There are many individuals who will support you as you learn to live with type 2 diabetes. Each has a specialty, but they all have one goal in common, helping you take charge and live well with diabetes. You are a member of the team, in fact, the most important member. You are always there – making daily decisions that will have an impact on your diabetes management. Be sure to ask questions when information isn’t clear, or if you need more information.
There are many people who can help you learn about managing diabetes. Your team will help you safely achieve healthy targets for blood glucose, blood pressure and blood cholesterol levels. Your physician will prescribe and adjust medications as required, and refer you to a specialist if necessary. Each time you visit with a member of your team, you will have an opportunity to learn more.
There is a lot of diabetes information that can also be found in books, magazines, television shows, support groups and, of course, the internet. Always check to make sure the information is from a reliable source, such as a Certified Diabetes Educator, and that the information is based on the Canadian Diabetes Association 2013 Clinical Practice Guidelines. The CDA offers detailed information on the clinical practice guidelines, as well as a wide range of information about diabetes in general. Visit their website at diabetes.ca.
For the Association of Diabète Quebec, visit diabeteqc.ca.
Your Physician or Nurse Practitioner (NP)
Your physician or NP will work with you to safely achieve healthy targets for blood glucose, blood pressure and blood fat levels. Your physician or NP will prescribe and adjust medications as required, and refer you to specialists if necessary. He or she will order lab tests and examinations in order to evaluate your control, and screen for complications. It is important to share your questions and suggestions when meeting with your physician or NP. Keep your diabetes logbook up to date, and bring it with you, so that you can review your glucose readings together. Make notes for yourself between visits so you don’t forget your questions when you arrive for your appointment.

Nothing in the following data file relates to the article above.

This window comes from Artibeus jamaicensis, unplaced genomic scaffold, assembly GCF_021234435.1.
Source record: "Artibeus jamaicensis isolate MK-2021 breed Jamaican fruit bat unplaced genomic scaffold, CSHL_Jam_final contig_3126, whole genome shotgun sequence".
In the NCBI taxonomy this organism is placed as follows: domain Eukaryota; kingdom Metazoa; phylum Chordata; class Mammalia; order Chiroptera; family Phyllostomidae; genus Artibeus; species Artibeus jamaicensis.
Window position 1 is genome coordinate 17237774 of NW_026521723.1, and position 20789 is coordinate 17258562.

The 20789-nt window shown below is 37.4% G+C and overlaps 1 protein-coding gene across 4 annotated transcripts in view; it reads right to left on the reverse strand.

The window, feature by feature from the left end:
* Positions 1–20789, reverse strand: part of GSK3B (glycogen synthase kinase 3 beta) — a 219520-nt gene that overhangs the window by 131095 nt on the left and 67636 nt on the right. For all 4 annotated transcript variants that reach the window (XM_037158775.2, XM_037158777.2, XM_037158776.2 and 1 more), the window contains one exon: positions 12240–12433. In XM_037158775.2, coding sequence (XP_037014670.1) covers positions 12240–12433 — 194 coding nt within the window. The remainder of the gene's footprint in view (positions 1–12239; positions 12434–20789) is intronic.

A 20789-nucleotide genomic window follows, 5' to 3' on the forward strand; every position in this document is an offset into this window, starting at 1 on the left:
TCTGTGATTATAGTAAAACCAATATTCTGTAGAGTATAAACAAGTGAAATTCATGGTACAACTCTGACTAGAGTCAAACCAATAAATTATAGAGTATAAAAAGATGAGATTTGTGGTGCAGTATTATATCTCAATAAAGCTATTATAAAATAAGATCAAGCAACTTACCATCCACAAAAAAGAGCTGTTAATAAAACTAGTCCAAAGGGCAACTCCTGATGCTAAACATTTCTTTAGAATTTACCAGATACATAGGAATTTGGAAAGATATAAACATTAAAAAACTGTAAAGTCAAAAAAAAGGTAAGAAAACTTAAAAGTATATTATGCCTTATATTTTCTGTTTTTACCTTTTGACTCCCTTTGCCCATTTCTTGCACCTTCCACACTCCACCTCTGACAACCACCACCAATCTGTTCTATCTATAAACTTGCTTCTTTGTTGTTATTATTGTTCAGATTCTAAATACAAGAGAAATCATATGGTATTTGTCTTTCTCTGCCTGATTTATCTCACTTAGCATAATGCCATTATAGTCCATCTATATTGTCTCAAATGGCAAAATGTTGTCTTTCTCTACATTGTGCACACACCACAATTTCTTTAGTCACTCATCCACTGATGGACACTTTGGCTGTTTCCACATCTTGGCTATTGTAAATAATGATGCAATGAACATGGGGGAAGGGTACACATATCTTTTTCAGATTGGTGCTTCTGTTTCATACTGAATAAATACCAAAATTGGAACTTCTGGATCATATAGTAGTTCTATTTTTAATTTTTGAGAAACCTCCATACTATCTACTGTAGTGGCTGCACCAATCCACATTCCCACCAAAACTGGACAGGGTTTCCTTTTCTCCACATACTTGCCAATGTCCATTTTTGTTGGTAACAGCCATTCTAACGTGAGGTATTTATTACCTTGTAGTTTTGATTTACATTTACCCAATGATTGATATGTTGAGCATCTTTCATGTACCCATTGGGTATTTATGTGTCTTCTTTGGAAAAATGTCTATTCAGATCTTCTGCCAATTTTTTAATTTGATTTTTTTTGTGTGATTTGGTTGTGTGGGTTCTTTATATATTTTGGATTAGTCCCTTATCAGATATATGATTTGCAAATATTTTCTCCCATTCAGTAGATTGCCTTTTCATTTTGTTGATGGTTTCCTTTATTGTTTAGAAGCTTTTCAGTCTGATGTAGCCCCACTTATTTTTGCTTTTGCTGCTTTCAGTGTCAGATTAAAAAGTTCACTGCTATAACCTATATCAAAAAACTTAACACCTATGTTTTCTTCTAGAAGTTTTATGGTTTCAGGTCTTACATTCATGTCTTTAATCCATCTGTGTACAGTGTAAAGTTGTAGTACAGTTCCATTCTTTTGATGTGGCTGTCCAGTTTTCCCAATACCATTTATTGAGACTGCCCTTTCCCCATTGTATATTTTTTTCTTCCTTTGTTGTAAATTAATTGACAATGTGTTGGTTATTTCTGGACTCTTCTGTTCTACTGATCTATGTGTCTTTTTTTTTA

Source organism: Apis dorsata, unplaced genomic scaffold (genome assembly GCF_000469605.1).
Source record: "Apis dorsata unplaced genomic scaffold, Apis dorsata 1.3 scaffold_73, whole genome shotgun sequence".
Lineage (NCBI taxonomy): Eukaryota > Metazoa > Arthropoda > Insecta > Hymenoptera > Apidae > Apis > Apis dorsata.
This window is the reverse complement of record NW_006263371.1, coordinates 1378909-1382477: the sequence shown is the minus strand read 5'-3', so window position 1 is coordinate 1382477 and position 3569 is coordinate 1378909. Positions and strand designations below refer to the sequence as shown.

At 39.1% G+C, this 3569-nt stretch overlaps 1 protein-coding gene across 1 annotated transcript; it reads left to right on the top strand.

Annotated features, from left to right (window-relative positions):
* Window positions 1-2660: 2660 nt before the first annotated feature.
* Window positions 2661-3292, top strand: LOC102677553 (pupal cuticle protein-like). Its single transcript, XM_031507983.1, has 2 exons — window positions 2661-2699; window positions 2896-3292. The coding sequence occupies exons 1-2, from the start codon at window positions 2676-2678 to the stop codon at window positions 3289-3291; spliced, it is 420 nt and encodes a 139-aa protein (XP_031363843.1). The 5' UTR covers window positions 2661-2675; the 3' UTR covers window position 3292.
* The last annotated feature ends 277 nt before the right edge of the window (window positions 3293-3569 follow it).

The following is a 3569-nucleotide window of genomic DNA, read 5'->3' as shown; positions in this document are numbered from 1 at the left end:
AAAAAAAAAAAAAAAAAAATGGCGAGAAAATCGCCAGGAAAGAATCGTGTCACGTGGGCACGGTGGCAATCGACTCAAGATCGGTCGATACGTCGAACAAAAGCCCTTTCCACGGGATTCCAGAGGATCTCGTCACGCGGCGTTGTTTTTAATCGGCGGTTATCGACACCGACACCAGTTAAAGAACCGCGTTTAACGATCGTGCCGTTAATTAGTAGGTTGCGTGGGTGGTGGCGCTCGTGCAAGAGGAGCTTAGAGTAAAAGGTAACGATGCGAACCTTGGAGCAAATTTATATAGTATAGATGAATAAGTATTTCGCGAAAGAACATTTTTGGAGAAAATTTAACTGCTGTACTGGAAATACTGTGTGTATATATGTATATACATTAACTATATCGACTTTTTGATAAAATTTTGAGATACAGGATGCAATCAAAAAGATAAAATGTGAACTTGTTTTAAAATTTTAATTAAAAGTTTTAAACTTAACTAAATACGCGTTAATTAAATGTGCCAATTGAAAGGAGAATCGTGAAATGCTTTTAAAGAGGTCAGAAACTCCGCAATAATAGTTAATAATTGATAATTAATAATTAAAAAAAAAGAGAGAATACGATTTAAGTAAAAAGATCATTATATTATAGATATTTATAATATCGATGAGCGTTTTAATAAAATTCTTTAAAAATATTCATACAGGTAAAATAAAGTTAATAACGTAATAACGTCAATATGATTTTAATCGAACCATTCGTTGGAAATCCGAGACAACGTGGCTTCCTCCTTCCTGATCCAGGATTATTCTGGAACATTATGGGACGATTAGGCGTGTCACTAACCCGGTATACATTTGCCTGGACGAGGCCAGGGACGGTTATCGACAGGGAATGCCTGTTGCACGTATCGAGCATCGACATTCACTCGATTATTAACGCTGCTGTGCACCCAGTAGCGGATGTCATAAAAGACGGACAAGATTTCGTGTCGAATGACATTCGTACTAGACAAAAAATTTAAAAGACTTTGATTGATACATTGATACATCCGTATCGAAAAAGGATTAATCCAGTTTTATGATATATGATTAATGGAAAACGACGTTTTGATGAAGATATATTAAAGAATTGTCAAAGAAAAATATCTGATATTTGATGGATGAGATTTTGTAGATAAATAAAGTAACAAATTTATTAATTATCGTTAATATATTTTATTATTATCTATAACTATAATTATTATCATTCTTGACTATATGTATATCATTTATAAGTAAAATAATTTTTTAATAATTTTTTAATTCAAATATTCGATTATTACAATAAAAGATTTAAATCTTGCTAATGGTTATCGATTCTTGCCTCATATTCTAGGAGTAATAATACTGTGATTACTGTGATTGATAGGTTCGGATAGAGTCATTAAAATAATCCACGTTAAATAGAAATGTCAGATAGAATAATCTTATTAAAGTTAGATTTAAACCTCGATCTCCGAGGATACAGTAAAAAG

Your Diabetes Nurse
Your diabetes nurse will help you as you adjust to glucose monitoring and new medication regimes such as pills or insulin. He/she will help screen for potential problems by checking your blood pressure and assessing your feet.
Your Podiatrist or Chiropodist
Your podiatrist or chiropodist can help you take care of your feet. They will work with you to prevent foot problems, and if they do develop, offer treatment. Your feet are very important – if you have a foot specialist in your community, plan a visit.
Your Diabetes Educator
Your diabetes educator will explain your diabetes in more detail, covering a wide range of topics. A diabetes educator could be either a nurse or dietitian. They will answer your questions (and your family’s), provide support and give you information that will help you make informed choices. Your diabetes educator will teach you about the tools you can use to control your diabetes – knowledge, physical activity, food choices, monitoring and medications. They will also help you set your own personal goals. You will learn potential problem signs to watch for and preventive measures such as daily foot care, dental and eye check ups. They will discuss how to handle stress, an important factor in controlling blood glucose levels. During follow-up appointments your educator will help you assess your diabetes control, and work with you to find solutions to problems.
Your dietitian will help you develop a personal approach to healthy eating. Taking into consideration your individual nutrition requirements, he or she will support you in achieving your goals, such as healthy meal choices or working towards weight loss. A dietitian will also help you continue to enjoy your favorite foods.
Your pharmacist prepares your medications at the pharmacy or hospital. Many pharmacists have a special interest in diabetes and are certified diabetes educators. They can offer a lot of information about both over-the-counter and prescription medications. If you are unsure which cold medicine to choose, or have other medication questions, your pharmacist is the person to ask. Keep all your prescriptions at one pharmacy. When your pharmacist has a complete list of your prescription and non-prescription medications it helps them identify potential problems, such as drug interactions. Many drugstores stay open long hours and pharmacists are readily available to discuss your needs and answer medication questions.
Your dentist’s goal is to help you prevent problems before they occur. Regular dental care is especially important to prevent problems from occurring when you have diabetes. Be sure to let your dentist know that you have diabetes.
Social Worker, Psychologist or Counselor
A social worker, psychologist or counsellor can offer support when additional help is needed. They can arrange for local assistance to help with financial problems, personal crises or emotional stress.
Your optometrist will examine your eyes and look for any sign of potential problems. In some cases you may be referred to an ophthalmologist. Make sure you let your eye doctor know you have diabetes.